5 Moments From The World Series That Will Haunt Mets Fans For Years

WARNING: The following post may contain elements that are not suitable for some Mets fans.

In typical New York Mets fashion, images of the 2015 World Series will haunt the team's fans for years. The Mets left the door open for a resilient Kansas City team too many times -- and, in the end, gave away too many opportunities.

That was the story for the Mets the entire series. Anything that could go wrong, did. And now, Mets fans are left with only a few painful memories -- five, in particular, that doomed their World Series chances.


1. Closer Jeurys Familia gives up game-tying home run in Game 1

Jeurys Familia was lights out heading into the the World Series. Before the Fall Classic, Familia's last blown save was all the way back on July 30 against the San Diego Padres. That would change in his first appearance in the Series.

With New York two outs away from a 4-3 Game 1 victory, the team's trusted closer would end up giving a long home run to the Royals' Alex Gordon.

The game ended up going until the 14th inning, when the Royals won on an Eric Hosmer sacrifice fly


 2. Pitcher Jacob deGrom allows four runs in fifth inning of Game 2

Jacob deGrom was expected to come in and right the ship for the team in Game 2. New York had just lost Game 1 in unexpected fashion. He did a great job of that for the first four innings, but things fell apart in the fifth inning of Game 2.

DeGrom gave up four runs that inning and it would seal the game for the Royals, who ended up winning 7-1 and taking a 2-0 series lead


3. Second baseman Daniel Murphy's error in Game 4

The Mets won Game 3 and were in great position to tie the series with a one-run lead in the eighth inning of Game 4.

After Mets reliever Tyler Clippard walked two batters, Familia was asked to come in and get a five-out save.

He was able to get Eric Hosmer to ground out softly, but a charging Daniel Murphy let the ball roll underneath his glove and opened the floodgates.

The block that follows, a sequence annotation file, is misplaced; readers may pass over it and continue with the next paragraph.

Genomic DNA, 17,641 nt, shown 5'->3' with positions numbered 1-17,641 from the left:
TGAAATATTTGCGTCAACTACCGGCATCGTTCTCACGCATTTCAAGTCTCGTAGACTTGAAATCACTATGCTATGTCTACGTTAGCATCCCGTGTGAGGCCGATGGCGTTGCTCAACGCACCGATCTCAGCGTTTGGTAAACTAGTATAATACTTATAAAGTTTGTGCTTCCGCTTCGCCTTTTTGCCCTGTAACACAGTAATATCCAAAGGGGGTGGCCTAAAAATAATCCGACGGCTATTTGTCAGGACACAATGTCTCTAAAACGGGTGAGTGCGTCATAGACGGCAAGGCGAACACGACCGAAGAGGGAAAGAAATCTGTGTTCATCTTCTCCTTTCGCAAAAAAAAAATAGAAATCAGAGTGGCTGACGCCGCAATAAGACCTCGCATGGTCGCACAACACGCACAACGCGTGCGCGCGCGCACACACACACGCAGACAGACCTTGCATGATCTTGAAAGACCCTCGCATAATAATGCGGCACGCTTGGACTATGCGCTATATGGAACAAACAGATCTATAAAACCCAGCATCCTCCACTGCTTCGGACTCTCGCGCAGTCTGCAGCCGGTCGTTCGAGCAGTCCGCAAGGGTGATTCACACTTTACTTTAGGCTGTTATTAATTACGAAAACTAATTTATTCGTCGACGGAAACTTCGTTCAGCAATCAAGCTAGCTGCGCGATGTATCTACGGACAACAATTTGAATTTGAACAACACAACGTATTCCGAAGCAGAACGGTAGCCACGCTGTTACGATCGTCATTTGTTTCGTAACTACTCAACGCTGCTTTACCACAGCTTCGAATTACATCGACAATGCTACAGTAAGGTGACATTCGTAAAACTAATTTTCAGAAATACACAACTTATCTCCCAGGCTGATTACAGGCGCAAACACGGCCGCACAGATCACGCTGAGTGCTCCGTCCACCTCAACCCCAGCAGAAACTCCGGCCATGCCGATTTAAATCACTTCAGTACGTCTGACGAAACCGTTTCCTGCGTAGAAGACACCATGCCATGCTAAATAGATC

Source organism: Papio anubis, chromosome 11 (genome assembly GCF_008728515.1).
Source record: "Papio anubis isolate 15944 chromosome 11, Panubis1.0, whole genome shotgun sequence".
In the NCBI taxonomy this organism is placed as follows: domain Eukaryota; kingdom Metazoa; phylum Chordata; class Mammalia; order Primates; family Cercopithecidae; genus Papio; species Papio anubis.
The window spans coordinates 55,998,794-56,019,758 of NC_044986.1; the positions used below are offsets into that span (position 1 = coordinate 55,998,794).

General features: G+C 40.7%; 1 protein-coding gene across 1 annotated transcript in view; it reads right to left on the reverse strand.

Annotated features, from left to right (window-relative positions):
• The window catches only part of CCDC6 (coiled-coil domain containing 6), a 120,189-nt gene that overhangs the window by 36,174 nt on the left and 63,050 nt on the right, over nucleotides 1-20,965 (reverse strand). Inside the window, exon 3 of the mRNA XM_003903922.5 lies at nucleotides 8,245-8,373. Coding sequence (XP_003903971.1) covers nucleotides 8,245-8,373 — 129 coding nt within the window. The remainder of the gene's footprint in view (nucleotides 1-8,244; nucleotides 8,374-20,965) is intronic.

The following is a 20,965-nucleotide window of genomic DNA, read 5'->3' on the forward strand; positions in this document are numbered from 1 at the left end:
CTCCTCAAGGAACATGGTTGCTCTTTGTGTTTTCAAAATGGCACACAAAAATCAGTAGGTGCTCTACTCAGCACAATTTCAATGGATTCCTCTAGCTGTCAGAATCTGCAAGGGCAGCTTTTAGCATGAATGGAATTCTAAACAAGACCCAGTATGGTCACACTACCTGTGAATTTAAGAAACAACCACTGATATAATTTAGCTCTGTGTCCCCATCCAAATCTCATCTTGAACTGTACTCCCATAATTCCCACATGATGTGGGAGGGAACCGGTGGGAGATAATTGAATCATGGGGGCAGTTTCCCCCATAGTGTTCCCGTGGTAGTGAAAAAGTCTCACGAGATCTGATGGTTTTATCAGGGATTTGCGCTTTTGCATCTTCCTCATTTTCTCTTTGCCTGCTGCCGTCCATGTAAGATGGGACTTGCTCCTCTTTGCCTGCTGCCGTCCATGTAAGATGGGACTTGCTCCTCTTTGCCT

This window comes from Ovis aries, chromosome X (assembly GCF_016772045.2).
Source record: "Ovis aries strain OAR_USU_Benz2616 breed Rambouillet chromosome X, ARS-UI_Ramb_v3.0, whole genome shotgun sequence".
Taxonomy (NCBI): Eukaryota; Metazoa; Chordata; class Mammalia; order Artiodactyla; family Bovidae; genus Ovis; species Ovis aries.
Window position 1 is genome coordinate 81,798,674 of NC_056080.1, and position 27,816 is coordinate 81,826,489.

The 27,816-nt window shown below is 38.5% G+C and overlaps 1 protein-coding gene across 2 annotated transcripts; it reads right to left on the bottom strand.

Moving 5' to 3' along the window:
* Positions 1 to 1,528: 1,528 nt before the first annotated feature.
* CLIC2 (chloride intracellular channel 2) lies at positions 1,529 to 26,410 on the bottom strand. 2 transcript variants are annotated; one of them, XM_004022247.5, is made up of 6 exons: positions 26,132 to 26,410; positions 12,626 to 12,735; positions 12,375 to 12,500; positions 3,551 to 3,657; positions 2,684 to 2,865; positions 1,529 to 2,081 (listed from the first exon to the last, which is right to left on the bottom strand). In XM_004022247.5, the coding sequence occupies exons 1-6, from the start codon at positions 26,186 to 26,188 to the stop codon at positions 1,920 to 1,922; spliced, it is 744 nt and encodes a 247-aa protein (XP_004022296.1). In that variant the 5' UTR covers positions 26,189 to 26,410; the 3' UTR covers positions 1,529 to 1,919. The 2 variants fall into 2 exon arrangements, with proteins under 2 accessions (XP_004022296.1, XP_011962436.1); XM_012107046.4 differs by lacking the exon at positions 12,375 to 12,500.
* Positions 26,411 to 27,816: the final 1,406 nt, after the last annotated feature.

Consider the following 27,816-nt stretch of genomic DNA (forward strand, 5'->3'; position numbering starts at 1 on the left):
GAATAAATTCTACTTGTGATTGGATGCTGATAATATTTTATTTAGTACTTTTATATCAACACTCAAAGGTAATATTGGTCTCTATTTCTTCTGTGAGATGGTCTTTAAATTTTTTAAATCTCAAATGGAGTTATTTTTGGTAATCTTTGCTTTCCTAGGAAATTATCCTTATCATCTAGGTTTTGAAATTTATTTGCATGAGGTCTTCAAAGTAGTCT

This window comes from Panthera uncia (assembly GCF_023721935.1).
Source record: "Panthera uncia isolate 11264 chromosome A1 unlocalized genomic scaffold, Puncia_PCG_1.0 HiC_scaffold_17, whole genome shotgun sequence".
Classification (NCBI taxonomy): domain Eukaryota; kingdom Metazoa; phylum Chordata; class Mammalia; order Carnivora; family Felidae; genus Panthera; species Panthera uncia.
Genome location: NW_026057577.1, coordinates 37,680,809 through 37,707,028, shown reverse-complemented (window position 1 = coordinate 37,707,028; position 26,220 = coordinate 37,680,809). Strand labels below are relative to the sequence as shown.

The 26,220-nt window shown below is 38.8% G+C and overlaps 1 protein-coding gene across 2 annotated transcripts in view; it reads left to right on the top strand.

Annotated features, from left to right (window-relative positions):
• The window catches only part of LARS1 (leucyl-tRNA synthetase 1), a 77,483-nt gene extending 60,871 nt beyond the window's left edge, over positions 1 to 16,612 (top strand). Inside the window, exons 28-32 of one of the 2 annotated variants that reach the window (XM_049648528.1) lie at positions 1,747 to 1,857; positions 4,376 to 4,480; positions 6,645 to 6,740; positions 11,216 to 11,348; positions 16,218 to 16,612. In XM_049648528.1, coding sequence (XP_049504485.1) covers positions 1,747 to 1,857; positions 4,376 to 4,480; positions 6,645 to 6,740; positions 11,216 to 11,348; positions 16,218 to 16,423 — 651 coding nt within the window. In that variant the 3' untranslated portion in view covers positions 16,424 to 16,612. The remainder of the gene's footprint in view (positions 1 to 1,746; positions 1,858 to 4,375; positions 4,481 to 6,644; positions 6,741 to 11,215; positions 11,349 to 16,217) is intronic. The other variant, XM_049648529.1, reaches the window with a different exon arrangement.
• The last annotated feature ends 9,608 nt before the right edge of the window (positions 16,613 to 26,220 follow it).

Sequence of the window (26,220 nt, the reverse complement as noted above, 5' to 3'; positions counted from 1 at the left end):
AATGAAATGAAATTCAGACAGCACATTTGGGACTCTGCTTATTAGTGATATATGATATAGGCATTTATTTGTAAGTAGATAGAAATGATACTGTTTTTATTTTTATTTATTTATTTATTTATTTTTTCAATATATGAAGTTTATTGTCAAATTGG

As they have in previous games, Kansas City would take advantage and score three runs in that inning. They would win Game 4 by a score of 5-3 and take a 3-1 series lead. 


 4. Pitcher Matt Harvey gives up double to Eric Hosmer

Mets manager Terry Collins decided to stick with Matt Harvey in the ninth inning of Game 5. Through eight innings Harvey only allowed three hits, one walk, nine strikeouts and no runs, but had thrown over 100 pitches heading into the ninth.

While it is hard to argue with Collins' decision to keep Harvey in the game, the manager ended up staying with his superstar pitcher at least one batter too long.

After a leadoff walk to Lorenzo Cain and then a stolen base, Harvey would give up an RBI double to Eric Hosmer that opened the door on the Royals comeback.

"I let my heart get in the way of my gut," Collins said after the game in regards to the decision to keep his starter in for the beginning of the ninth. 


5. First baseman Lucas Duda makes errant throw, allows game-tying run

Even with the bad start to the ninth inning of Game 5, Jeurys Familia came in and did his job. He was able to get the first out on a ground ball, which allowed Hosmer to get the third.

With a drawn-in infield, he was able to get a soft ground ball hit to third which David Wright fielded cleanly and threw to first baseman Lucas Duda. On the throw, Hosmer aggressively decided to make a dash for home.

Duda's throw home was so off-line that it gave catcher Travis d'Arnaud absolutely no chance to make the play.

As ESPN's Don Van Natta Jr. points out, Hosmer was still 35-40 feet from home plate by the time Duda was set to fire to d'Arnaud.

With even a decent throw to the plate, Hosmer would have been thrown out easily and the game would have ended. New York would have been traveling to Kansas City to fight in Game 6.

But as was the story for the rest of the series, the Mets weren't able to execute and the Royals were able to take advantage.

When it came down to winning time at the biggest stage, they "Mets'd" it up as they have so many times in past postseasons.

There's always next year, Mets fans. 


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